I saw a lot of presentations during the last weeks and I thought it’s time to publish a small guide I prepared for some workshops few years ago.
It’s not an all-embracing guide but it summarized the most important points.
It all starts with finding the right topic for the audience you are going to present to, a topic which involves you, your listeners, and a which you can handle. This seems to be a not very difficult, but you might changed it when you define the purpose of your presentation. Either you want to inform, to persuade or just to celebrate something, you need to improve your purpose statement regarding focus, triviality, technical overload, relevance to the current situation and the time limit set for the presentation.
Once you clarified the overall purpose you then summarize in a single sentence the main message of your presentation.
Now you start collecting your materials. Have in mind the special interest of your audience and include your personal knowledge and experiences. Naturally, you need to evaluate all materials regarding accuracy, objectivity and licenses:
- create an overview,
- prepare a bibliography,
- check if informations are up-to-date,
- focus on local applications
For structuring your content, use on of these three methods:
- Comparison: point out similarities: unfamiliar or controversial
- Contrast: emphasize the differences between or among things
- Analogy: combine comparisons and contrasts: remote or abstract ideas
Balance your content in following a consistent, logical pattern in three parts: introduction, body, conclusion:
Structuring your content is the most crucial part of preparing a presentation. Many presenters succumb to the temptation to pack too much content into their speech and thus set themselves under pressure to talk about everything. It goes often along with a non-logical structure of a speech. To avoid that, it might help to structure your content as follows:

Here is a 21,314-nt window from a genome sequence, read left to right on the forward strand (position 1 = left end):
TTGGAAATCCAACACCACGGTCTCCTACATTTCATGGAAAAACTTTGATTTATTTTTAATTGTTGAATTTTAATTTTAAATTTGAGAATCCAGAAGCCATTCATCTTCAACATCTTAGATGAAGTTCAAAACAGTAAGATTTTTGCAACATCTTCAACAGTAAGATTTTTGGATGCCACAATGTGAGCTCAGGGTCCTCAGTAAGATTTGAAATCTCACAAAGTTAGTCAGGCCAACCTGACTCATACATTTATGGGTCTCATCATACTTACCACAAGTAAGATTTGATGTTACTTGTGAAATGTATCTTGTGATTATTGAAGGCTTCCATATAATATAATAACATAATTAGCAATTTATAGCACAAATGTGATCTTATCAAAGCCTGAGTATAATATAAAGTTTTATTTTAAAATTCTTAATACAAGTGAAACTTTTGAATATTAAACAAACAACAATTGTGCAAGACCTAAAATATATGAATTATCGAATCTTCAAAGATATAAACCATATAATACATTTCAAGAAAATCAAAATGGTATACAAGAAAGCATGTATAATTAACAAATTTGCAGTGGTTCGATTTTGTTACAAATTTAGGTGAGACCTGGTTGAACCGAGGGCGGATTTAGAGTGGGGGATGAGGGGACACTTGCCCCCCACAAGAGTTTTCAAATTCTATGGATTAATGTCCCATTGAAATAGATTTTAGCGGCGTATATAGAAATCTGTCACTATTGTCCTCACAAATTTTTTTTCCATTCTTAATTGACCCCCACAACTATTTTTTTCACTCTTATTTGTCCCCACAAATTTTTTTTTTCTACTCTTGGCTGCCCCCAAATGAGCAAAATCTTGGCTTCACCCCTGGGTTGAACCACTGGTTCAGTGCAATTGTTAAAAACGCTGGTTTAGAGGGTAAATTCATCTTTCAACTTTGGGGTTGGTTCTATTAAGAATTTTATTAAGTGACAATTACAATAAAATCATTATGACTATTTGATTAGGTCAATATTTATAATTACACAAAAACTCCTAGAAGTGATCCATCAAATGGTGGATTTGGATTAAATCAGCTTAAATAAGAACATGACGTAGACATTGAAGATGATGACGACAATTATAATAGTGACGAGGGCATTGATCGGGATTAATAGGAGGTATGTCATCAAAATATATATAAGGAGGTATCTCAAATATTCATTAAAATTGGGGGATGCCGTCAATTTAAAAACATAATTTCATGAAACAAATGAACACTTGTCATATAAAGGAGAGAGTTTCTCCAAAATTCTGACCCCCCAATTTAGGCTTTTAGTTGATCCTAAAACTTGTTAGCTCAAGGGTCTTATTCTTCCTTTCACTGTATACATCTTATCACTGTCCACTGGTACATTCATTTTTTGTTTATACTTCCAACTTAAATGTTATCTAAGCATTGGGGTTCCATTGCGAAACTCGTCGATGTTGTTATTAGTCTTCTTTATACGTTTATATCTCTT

- Arouse attention
- Demonstrate a need
- Show, how the need might be satisfied
- Visualize the results
- Call for action.
Define the main points and sub points: short, direct and clear. Arrange the content appropriately according to their similarities, proximity and finish a story by offering a solution or a call for action.
Structuring your content, you can choose between a
- categorical design by dividing topics into areas of interest
- cause-effect design that pictures a topic either as the cause of an effect or as the effect of a cause.
- narrative design by telling a story which moves from scene to scene.
However, you need to ensure to have an effective introduction and conclusion. Above all: KISS – keep it short and simple!
Techniques for structuring each section of your presentation can be found in the attached presentation which I use for guiding a two days workshop. Here, I just want to refer to some points for the supportive visualization of your presentation.
There different types of presentation aids, such as people, objects, models, animals, graphics, pictures, etc. And there are much more presentation aids than powerpoint!, e.g. flipcharts, posters, handouts, transparencies, videos, audios, etc.
Visualization has advantages and disadvantages and you need to think of your overall purpose when planning the types and tools to include into your speech.
- Enhance understanding
- Memorize the message
- Establish authenticity
- Improve your credibility
- Improve delivery
- Add variety and interest
- Distract speaker
- Distract audience
- Reduce eye-contact
- Demage credibility if sloppy
- Take time to prepare
- Depend on equipment
However, most presenters use slide presentation programs. It’s eye-catching and funny to have a colorful presentation but you should try to avoid a total mess and mix of colors, fonts, images.
Keep it simple:
- 6×6: No more than 6 bullets per slide. No more than 6 words per bullet.
- Choose plain fonts
- Color choice: light on dark, dark on light
- Run a spell checker
- Font sizes (min): Title 48, Subtitle 32, Text 28
- First slide: Title, subtitle
- Last slide: contact details (URL, name, phone, twitter, FB, etc.)
- your logo in header or footer
- in footer: your URL, number of slides, date
There are also some points you should avoid under all circumstances:
- Never let a slide presentation be a substitute for your speech.
- Never read the slides to your audience.
- Don’t use complex graphics, simplify them!
- Don’t use moving text or graphics
- Don’t play sounds
Regardless which type of visualization aids you choose, you should always rehearse your speech and test to presenting area about technical possibilities and restrictions.
Workshop Presentation & Public Speaking (PDF)